Patrick Browne’s The Civil and Natural History of Jamaica
by Joel Gabriel Kempff, PhD Candidate, English Department, University of Notre Dame
Rare Books and Special Collections is pleased to have acquired The Civil and Natural History of Jamaica. This 1789 edition of Dr. Patrick Browne’s description of the Caribbean Island, contains 49 stunning color plates, illustrated by Georg Dionysius Ehret, one of the period’s most lauded and influential botanical and entomological artists. The Civil and Natural History of Jamaica includes an account of the British colony’s governmental and economic structure at the time, a description of the soil and fossil content of the island, as well as a comprehensive account of its flora and fauna.
Patrick Browne was born in Ireland in 1720. Educated as a botanist and physician, he made the harrowing transatlantic journey six times in his life, collecting, organizing, and cataloging the natural history of not only Jamaica, but several British sugar colonies of the West Indies. In his preface to the section which catalogues the animal life of Jamaica, Browne muses eloquently on the purpose of such a book as his. Beyond its scientific value as a simple taxonomy, the creatures cataloged in his book offer important knowledge to do with a range of topics. Browne writes:
…the Naturalist endeavors to observe the peculiar forms, differences, classes and general properties of all. The nature of society we may learn from the Castor, and the rules of government, industry and friendship, from the Ant and the Bee. The little Nautilus has first taught us to sail; and the uses of the Paddle, the Lever, the Forceps, and the Saw, with a thousand other mechanical powers are daily shewn us by numbers of the insect tribe.
Browne goes on to suggest that works such as his Natural History offer a new, more respectful way of understanding so many of the world’s tiny creatures, which were before only regarded as pests that produce only “filth and putrilage.” Browne writes that is this new kind of scientific inquiry which allows humans to gain new respect, even awe, for all sorts of plants and animals. When one views such intricately drawn, to scale illustrations of a bell flower, a flying fish, or a lobster, one does indeed wonder at the complexity and beauty of such creatures and can’t help but reflect on what humans might still have to learn from the plant and animal kingdoms. At its time of publication, and even now, Browne’s work has been valued as an astonishing addition to natural philosophy and science.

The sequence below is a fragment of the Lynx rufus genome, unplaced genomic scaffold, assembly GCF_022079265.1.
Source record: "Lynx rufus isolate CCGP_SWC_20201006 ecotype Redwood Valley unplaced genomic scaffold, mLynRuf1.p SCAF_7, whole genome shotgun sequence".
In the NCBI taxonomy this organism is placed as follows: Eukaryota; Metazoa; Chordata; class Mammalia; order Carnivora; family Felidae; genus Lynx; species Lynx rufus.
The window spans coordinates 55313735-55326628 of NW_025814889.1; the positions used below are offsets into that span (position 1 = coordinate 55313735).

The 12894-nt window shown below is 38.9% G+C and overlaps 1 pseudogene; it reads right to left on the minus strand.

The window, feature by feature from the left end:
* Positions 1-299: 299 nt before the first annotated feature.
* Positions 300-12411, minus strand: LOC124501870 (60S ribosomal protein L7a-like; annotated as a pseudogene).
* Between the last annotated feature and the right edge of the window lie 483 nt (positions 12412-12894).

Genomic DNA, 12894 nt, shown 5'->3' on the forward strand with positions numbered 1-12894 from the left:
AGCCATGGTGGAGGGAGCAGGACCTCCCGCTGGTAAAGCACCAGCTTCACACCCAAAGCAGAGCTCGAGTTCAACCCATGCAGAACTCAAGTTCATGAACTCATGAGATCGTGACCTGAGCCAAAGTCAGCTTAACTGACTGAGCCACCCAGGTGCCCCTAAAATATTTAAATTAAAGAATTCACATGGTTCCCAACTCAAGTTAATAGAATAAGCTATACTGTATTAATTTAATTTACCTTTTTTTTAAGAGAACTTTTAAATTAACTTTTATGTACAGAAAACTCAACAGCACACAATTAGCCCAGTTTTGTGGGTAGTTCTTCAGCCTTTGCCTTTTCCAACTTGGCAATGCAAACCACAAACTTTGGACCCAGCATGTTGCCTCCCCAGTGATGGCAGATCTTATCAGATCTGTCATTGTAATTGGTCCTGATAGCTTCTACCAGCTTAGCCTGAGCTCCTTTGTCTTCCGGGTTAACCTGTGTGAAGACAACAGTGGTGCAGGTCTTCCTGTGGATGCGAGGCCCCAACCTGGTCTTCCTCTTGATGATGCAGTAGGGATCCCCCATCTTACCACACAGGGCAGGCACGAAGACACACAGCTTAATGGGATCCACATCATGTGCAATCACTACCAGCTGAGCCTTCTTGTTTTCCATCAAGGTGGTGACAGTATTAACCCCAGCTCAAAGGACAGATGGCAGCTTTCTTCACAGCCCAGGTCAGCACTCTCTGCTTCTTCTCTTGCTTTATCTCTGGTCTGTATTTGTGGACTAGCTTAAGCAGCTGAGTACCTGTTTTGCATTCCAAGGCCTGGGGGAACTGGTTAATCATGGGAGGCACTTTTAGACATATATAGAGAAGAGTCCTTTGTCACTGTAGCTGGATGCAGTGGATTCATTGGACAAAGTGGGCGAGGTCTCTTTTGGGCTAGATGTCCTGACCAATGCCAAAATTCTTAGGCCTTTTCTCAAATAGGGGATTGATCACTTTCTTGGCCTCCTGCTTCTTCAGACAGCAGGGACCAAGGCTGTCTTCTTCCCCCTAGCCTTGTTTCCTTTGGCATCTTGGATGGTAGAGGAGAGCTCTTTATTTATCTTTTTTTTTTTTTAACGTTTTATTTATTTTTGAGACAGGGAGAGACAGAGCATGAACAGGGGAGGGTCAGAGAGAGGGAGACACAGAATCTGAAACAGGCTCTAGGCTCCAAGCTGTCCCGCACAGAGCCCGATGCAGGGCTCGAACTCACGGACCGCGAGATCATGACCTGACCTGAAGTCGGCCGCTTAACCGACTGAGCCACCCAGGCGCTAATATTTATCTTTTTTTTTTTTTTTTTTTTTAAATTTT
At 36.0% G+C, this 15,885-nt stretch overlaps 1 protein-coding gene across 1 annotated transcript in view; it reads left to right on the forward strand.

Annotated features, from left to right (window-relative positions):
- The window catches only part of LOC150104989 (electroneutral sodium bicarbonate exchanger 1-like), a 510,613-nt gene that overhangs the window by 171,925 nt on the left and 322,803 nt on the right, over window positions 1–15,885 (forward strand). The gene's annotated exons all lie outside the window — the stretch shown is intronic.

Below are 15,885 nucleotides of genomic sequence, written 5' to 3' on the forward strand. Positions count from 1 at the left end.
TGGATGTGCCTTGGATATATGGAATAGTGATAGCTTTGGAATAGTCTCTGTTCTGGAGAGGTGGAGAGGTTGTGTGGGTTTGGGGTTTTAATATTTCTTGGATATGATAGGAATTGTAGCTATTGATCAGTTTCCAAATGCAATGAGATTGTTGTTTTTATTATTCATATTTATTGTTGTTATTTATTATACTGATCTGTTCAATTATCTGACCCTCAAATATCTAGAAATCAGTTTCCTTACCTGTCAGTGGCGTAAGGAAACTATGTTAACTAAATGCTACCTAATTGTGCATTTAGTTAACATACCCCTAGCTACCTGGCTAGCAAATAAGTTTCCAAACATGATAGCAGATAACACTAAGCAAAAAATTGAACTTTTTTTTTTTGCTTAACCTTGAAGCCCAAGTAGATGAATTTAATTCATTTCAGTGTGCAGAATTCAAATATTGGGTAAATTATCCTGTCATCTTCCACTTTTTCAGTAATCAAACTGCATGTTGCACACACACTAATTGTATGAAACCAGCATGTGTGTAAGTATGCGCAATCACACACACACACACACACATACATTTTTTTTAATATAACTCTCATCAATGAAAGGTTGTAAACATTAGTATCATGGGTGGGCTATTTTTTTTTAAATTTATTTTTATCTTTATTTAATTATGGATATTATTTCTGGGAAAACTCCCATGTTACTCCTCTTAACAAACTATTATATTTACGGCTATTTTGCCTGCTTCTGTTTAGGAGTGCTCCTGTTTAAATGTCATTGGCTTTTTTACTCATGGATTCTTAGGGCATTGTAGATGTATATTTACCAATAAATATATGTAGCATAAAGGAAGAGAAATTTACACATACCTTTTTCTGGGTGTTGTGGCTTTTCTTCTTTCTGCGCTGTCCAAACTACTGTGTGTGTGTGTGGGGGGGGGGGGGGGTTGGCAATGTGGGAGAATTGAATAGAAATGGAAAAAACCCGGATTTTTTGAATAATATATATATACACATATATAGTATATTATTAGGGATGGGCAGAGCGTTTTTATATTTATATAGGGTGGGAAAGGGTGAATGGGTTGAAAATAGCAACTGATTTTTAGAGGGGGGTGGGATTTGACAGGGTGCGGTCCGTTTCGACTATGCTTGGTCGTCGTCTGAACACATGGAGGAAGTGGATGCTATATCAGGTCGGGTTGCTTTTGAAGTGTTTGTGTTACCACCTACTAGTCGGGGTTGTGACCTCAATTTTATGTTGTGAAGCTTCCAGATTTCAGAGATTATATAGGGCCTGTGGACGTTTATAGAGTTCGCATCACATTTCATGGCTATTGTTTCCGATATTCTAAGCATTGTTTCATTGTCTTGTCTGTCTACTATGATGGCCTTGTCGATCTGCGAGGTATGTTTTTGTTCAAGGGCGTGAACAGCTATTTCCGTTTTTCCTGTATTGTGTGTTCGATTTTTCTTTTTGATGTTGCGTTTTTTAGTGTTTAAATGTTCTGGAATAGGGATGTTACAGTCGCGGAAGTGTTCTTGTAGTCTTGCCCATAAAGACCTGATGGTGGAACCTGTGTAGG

Archives of Natural History notes that Browne’s work on Jamaica “is now considered one of the most significant natural history books of the mid-eighteenth century, in some respects second only to the earliest works of Carl Linnaeus.” In fact, Linnaeus himself—the father of modern taxonomy—wrote from Sweden to Browne, “I never coveted any Book, I know not by what instinct, with more ardour desire than yours .. [and having] obtained it I spent day and night reading it through, I read it over but never enough … Good God how I was transported with desire of a book infinitly [sic] to be commended” and “you ough[t] to be honoured with a golden statue”. Linnaeus also wrote to the English naturalist Peter Collinson that “No author did I ever quit more instructed.” Patrick Browne’s collected physical specimens now reside in the Linnaean Society Collection.
Throughout his life, and during his retirement in Ireland, Browne catalogued the flora and fauna of County Galway and of his home, County Mayo. His manuscript on Irish flora was published in the handsome Flowers of Mayo: Dr. Patrick Browne’s Fasciculus Plantarum Hibernicae 1788, edited and with substantial commentaries by Charles Nelson of the Irish National Botanic Gardens. This book, with color plates by Wendy Walsh, may also be viewed in the Hesburgh Special Collections.
Dr. Browne was known as a gentle and generous man by his colleagues. He married an Antiguan woman who lived with him in Ireland until his death on August 29th, 1790.
 E. C. Nelson, ‘Patrick Browne’s The civil and natural history of Jamaica (1756, 1789)’, Archives of Natural History, vol. 24 (1997), p.327–36.
 Calisher, CH (2007). “Taxonomy: what’s in a name? Doesn’t a rose by any other name smell as sweet?”. Croatian Medical Journal. 48 (2): 268–270.
 Transactions of the Linnaean Society, iv (1798), 31–4.